If God Released the World’s Source Code

In a recent class project, I invited the public to comment on “God’s” universe source code. Here’s what happened.

For the past couple of weeks, someone has maintained a code repo on GitHub under the pseudonym “YHWH-333.” The code in this repository doesn’t actually do anything, and likely wouldn’t even compile. However, anyone stumbling the repo might find it a bit unusual, as the owner claims that it contains the source code to the universe itself. And who else could the owner be but God Almighty Himself‽

As a means of subverting GitHub to fulfill a narrative, I played God for a couple weeks and reached out in class and on Reddit for people to comment, give bug reports, and even submit pull requests (suggestions for additions/changes to the code itself). While the response was not quite as expansive as I had hoped, I’m very happy with the responses that I got.

Some of my favorite responses to this repo include mention of hypnic jerks…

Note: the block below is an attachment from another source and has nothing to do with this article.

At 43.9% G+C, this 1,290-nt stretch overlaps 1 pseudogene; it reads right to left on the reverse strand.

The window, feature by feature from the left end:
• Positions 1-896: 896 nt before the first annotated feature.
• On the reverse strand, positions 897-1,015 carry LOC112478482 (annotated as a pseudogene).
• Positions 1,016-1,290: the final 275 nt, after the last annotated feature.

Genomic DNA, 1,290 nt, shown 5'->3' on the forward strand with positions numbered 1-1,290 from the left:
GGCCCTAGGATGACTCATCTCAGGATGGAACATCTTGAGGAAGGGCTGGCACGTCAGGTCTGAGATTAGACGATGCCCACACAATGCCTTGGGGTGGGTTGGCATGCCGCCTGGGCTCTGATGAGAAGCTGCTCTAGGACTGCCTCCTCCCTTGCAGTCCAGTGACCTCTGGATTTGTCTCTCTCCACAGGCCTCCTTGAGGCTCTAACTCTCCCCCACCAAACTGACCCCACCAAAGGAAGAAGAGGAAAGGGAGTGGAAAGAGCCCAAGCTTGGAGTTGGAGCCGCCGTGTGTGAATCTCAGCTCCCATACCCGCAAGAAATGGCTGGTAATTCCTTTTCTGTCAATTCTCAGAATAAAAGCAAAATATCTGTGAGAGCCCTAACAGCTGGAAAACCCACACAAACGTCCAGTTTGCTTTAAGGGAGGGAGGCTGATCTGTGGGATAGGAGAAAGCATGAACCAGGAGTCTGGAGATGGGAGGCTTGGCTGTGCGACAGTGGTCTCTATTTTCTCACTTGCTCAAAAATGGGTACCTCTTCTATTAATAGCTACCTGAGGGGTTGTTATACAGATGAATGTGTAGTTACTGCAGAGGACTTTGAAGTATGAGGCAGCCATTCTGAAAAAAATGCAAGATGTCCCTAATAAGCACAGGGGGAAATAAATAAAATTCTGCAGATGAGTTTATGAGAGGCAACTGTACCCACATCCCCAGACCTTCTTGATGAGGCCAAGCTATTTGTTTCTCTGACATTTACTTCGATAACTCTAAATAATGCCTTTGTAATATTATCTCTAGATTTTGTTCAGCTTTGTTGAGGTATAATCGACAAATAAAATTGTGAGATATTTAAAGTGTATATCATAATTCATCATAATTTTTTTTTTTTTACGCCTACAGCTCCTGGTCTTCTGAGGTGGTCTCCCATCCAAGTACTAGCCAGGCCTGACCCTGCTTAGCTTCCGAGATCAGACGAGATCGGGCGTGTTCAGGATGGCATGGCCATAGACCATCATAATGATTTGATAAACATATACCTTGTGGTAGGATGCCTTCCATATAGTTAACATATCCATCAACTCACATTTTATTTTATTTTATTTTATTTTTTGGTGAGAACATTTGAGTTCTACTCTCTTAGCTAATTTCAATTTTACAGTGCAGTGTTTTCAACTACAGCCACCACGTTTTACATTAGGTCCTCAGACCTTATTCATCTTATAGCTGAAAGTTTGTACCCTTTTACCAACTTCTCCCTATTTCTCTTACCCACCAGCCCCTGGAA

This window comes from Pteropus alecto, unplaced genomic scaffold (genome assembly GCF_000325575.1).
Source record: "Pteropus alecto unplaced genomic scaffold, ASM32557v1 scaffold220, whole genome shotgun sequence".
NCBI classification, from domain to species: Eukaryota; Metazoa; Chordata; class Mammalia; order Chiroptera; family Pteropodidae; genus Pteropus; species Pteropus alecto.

Source: GitHub

…questions on human creativity…

Source: GitHub

…and the disproportionate power that insects have relative to their size.

The inspiration for this project was a combination of my love of code, and the multiple problems humans face every day, from the inconvenient (forgetting what you walked into a room for) to the immensely troubling (why do we naturally elect/promote narcissists to positions of power?). With GitHub being such a “formal” platform, using it to tell a story through pseudocode was, in my own view, a new take on the platform and on digital storytelling as a whole.

I wanted to represent the idea of God as a “holy developer” who ended up in over His head. The trope of a universe’s deit(y/ies) being completely different from what people imagine is a relatively common trope in satire, so taking cues from those types of stories was relatively easy.

The most entertaining part of the project by far was responding to bug reports (under the Issues tab). The idea of God responding to people’s “prayers” in such a direct way is a concept I find incredibly entertaining, and having the opportunity to play that part is something I enjoyed immensely.

I walk away from this project with two takeaways:

  1. I’m really glad no one got offended.
  2. On future projects for which I need “crowdsourced” help, Reddit may not be quite as interactive as I’d like.

Overall it was an enjoyable pastime project, and I look forward to future endeavors in unorthodox storytelling.

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